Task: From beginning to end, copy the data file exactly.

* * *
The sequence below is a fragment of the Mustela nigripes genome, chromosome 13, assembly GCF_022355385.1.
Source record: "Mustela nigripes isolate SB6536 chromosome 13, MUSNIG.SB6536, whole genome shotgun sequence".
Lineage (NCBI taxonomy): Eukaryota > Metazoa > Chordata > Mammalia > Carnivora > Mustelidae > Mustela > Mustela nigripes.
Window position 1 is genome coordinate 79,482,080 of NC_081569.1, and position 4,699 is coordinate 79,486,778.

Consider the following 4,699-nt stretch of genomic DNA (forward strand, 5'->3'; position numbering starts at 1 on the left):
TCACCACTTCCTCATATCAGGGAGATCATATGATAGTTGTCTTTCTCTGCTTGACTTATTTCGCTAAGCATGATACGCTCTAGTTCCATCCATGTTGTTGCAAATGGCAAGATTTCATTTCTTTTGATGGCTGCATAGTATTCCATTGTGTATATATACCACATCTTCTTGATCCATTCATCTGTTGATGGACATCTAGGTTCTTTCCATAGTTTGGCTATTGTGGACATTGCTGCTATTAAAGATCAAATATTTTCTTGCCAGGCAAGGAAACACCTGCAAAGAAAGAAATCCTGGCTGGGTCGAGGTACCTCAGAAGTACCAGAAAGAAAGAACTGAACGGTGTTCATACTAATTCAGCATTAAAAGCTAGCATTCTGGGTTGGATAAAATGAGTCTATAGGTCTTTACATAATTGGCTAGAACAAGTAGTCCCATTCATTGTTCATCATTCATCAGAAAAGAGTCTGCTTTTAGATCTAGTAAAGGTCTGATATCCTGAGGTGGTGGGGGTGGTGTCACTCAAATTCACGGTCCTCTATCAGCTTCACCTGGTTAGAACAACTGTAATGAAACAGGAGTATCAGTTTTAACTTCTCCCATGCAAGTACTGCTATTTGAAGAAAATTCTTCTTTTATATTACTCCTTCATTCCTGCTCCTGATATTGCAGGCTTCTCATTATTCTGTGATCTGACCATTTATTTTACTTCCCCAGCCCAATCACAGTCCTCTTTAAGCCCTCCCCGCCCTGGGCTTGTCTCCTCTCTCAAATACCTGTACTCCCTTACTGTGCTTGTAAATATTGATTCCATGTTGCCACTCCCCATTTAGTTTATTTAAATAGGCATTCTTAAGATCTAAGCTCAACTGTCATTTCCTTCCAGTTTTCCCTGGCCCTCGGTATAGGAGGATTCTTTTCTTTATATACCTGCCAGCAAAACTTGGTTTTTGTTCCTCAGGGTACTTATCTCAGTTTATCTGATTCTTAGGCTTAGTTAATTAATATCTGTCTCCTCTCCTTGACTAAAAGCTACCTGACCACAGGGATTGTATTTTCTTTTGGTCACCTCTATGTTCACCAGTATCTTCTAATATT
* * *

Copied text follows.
The sequence below is a fragment of the Mustela nigripes genome, chromosome 13, assembly GCF_022355385.1.
Source record: "Mustela nigripes isolate SB6536 chromosome 13, MUSNIG.SB6536, whole genome shotgun sequence".
Lineage (NCBI taxonomy): Eukaryota > Metazoa > Chordata > Mammalia > Carnivora > Mustelidae > Mustela > Mustela nigripes.
Window position 1 is genome coordinate 79,482,080 of NC_081569.1, and position 4,699 is coordinate 79,486,778.

Consider the following 4,699-nt stretch of genomic DNA (forward strand, 5'->3'; position numbering starts at 1 on the left):
TCACCACTTCCTCATATCAGGGAGATCATATGATAGTTGTCTTTCTCTGCTTGACTTATTTCGCTAAGCATGATACGCTCTAGTTCCATCCATGTTGTTGCAAATGGCAAGATTTCATTTCTTTTGATGGCTGCATAGTATTCCATTGTGTATATATACCACATCTTCTTGATCCATTCATCTGTTGATGGACATCTAGGTTCTTTCCATAGTTTGGCTATTGTGGACATTGCTGCTATTAAAGATCAAATATTTTCTTGCCAGGCAAGGAAACACCTGCAAAGAAAGAAATCCTGGCTGGGTCGAGGTACCTCAGAAGTACCAGAAAGAAAGAACTGAACGGTGTTCATACTAATTCAGCATTAAAAGCTAGCATTCTGGGTTGGATAAAATGAGTCTATAGGTCTTTACATAATTGGCTAGAACAAGTAGTCCCATTCATTGTTCATCATTCATCAGAAAAGAGTCTGCTTTTAGATCTAGTAAAGGTCTGATATCCTGAGGTGGTGGGGGTGGTGTCACTCAAATTCACGGTCCTCTATCAGCTTCACCTGGTTAGAACAACTGTAATGAAACAGGAGTATCAGTTTTAACTTCTCCCATGCAAGTACTGCTATTTGAAGAAAATTCTTCTTTTATATTACTCCTTCATTCCTGCTCCTGATATTGCAGGCTTCTCATTATTCTGTGATCTGACCATTTATTTTACTTCCCCAGCCCAATCACAGTCCTCTTTAAGCCCTCCCCGCCCTGGGCTTGTCTCCTCTCTCAAATACCTGTACTCCCTTACTGTGCTTGTAAATATTGATTCCATGTTGCCACTCCCCATTTAGTTTATTTAAATAGGCATTCTTAAGATCTAAGCTCAACTGTCATTTCCTTCCAGTTTTCCCTGGCCCTCGGTATAGGAGGATTCTTTTCTTTATATACCTGCCAGCAAAACTTGGTTTTTGTTCCTCAGGGTACTTATCTCAGTTTATCTGATTCTTAGGCTTAGTTAATTAATATCTGTCTCCTCTCCTTGACTAAAAGCTACCTGACCACAGGGATTGTATTTTCTTTTGGTCACCTCTATGTTCACCAGTATCTTCTAATATT